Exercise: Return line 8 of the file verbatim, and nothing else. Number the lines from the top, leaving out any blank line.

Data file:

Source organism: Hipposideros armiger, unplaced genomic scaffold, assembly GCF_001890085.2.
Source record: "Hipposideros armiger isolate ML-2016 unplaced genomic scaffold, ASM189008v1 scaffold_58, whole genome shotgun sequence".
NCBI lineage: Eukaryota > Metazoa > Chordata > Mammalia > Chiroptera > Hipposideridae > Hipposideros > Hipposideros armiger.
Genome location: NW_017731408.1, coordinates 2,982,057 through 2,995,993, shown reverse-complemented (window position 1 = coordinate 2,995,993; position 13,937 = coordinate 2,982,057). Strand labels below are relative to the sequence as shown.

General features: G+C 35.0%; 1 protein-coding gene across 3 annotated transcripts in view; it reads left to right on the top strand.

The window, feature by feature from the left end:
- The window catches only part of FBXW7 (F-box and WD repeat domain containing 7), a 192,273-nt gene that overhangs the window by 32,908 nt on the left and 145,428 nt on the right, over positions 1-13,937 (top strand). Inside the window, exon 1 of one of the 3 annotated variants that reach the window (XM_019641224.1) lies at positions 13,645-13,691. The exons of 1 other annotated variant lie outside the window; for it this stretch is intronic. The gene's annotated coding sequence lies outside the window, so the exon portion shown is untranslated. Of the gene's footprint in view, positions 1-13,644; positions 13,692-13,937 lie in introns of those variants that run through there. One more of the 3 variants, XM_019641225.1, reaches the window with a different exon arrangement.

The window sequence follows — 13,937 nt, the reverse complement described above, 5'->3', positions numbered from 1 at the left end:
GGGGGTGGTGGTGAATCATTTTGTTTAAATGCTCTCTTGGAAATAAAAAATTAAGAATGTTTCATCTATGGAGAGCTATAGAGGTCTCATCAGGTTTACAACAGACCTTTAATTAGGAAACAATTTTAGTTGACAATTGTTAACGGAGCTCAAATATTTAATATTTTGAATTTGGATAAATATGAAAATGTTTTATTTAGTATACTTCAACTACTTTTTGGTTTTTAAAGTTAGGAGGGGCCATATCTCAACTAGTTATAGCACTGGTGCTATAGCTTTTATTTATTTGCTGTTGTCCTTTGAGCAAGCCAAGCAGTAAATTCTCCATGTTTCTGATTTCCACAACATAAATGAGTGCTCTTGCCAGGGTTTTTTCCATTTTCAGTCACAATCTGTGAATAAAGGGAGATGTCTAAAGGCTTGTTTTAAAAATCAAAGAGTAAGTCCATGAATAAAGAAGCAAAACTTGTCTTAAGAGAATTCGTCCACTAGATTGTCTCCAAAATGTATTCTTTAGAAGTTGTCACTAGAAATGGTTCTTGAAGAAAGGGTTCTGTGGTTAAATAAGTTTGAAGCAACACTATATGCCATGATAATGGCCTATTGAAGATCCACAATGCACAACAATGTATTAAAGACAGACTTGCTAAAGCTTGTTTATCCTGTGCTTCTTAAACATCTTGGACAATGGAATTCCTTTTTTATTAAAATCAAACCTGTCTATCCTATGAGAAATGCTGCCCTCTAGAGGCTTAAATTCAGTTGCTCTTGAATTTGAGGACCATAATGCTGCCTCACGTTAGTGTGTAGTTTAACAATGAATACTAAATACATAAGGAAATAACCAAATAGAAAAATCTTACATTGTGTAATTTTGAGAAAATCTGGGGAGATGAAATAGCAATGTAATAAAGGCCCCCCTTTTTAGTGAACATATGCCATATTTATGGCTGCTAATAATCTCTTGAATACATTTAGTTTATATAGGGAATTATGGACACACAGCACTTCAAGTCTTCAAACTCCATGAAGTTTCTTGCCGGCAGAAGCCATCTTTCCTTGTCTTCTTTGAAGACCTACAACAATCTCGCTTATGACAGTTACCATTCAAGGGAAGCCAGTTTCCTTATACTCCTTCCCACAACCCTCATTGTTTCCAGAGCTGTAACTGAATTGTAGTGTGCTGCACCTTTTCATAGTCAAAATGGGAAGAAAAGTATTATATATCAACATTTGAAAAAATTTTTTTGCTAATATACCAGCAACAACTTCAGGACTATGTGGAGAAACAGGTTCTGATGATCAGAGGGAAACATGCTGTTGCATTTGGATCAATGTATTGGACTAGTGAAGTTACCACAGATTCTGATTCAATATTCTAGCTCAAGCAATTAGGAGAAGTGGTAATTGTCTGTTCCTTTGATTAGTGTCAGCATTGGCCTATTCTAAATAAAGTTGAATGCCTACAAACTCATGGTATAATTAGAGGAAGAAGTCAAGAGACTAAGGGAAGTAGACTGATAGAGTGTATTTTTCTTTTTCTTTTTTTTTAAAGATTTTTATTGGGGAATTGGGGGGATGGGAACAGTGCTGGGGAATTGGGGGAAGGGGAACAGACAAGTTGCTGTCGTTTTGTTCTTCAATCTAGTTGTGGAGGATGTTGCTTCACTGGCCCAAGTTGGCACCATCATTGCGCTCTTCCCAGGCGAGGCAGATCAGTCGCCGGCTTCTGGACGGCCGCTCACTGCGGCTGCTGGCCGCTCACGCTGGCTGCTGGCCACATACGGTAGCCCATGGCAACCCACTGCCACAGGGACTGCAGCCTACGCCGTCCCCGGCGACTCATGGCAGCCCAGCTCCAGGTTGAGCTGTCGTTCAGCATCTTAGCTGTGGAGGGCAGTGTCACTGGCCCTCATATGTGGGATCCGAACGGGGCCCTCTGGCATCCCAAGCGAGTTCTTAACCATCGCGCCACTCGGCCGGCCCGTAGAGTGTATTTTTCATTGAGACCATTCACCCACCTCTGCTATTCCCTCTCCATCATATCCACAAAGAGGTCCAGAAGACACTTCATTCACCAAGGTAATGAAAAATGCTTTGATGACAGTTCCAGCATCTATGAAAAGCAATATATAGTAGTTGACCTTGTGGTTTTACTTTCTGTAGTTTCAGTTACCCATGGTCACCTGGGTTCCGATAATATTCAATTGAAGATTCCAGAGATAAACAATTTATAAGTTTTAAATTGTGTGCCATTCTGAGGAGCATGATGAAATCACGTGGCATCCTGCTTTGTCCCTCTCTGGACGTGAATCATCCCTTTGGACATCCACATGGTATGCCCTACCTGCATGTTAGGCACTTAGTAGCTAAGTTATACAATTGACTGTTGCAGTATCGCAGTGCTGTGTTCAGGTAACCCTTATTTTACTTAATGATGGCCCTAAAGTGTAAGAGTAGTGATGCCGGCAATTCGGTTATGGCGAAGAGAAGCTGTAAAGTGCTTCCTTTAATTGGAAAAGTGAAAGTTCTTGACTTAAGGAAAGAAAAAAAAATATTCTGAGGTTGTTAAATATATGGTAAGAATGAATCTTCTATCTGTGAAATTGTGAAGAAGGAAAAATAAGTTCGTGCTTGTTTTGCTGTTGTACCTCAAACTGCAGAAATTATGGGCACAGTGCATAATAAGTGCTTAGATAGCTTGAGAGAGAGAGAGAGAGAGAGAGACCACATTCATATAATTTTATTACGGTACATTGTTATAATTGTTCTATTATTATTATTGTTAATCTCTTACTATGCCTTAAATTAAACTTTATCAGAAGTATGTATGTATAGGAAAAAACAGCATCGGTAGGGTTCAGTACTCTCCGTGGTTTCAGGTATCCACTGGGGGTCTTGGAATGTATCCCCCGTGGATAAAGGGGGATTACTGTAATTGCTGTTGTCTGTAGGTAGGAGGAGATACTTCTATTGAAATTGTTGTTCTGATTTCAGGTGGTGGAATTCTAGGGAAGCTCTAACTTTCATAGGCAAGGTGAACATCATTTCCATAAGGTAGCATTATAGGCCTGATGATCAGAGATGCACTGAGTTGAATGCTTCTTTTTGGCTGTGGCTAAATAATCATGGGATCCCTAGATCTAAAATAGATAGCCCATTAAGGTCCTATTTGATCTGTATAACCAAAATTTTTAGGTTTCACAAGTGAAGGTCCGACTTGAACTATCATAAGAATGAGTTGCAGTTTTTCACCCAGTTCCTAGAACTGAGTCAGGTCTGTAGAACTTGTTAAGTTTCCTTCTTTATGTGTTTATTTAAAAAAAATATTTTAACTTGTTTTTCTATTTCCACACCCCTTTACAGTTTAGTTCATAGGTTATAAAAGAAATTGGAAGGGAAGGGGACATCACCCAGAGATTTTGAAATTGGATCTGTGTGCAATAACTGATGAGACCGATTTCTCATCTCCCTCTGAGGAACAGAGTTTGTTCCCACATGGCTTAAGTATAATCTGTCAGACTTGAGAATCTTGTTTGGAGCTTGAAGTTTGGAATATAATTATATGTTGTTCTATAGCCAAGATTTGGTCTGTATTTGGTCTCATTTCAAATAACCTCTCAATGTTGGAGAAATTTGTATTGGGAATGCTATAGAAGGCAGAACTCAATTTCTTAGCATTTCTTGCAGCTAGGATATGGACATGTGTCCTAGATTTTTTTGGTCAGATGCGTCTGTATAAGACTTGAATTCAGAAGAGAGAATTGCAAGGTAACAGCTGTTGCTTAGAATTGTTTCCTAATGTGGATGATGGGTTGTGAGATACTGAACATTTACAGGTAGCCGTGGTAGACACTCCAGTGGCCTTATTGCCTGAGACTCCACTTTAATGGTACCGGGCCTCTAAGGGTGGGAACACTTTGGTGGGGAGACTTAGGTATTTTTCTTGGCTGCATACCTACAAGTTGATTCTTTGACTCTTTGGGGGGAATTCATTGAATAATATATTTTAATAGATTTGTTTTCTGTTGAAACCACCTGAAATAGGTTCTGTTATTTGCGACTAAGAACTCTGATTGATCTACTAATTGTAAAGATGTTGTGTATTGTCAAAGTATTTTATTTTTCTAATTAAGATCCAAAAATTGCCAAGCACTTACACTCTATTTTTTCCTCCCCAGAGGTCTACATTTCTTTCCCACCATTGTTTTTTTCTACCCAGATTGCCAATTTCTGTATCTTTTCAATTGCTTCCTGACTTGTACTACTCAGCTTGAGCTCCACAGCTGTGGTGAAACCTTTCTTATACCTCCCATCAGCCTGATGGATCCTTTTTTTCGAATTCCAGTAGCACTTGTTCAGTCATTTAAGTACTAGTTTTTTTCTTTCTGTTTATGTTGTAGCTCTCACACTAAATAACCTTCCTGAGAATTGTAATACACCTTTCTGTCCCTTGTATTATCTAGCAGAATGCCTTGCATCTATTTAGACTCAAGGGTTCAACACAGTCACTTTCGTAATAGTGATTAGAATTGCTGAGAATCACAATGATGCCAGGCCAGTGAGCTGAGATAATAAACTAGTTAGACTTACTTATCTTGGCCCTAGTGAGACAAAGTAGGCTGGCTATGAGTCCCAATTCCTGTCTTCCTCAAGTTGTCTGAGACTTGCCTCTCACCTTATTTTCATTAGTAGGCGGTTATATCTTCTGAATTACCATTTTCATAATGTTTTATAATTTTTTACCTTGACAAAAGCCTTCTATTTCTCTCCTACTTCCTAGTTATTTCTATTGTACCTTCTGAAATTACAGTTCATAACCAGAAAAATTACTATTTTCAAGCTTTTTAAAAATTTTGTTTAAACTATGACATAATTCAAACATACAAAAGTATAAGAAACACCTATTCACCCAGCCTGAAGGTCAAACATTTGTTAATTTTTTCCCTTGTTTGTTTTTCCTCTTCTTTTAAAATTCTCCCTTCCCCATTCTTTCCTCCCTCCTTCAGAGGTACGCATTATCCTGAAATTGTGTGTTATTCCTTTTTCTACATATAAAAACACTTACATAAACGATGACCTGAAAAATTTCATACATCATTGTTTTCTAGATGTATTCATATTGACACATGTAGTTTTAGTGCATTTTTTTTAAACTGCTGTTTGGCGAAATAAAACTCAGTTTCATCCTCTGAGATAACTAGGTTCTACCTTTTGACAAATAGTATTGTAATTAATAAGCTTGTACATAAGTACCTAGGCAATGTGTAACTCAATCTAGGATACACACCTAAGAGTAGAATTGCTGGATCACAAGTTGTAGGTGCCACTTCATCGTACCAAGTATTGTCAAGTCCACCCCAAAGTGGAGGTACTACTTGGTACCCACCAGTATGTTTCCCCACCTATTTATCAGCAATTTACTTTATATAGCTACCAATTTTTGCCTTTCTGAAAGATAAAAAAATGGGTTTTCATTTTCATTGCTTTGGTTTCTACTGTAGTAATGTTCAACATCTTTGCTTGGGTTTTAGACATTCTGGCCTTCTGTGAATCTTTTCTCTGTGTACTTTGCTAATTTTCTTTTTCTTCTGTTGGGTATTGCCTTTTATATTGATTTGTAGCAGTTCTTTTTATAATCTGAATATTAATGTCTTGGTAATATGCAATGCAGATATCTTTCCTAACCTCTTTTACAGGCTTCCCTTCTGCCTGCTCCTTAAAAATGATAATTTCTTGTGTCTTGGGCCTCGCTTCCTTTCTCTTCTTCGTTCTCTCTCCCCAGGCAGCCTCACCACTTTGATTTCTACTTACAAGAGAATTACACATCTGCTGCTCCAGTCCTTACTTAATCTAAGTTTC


The window sequence follows — 13,937 nt, the reverse complement described above, 5'->3', positions numbered from 1 at the left end: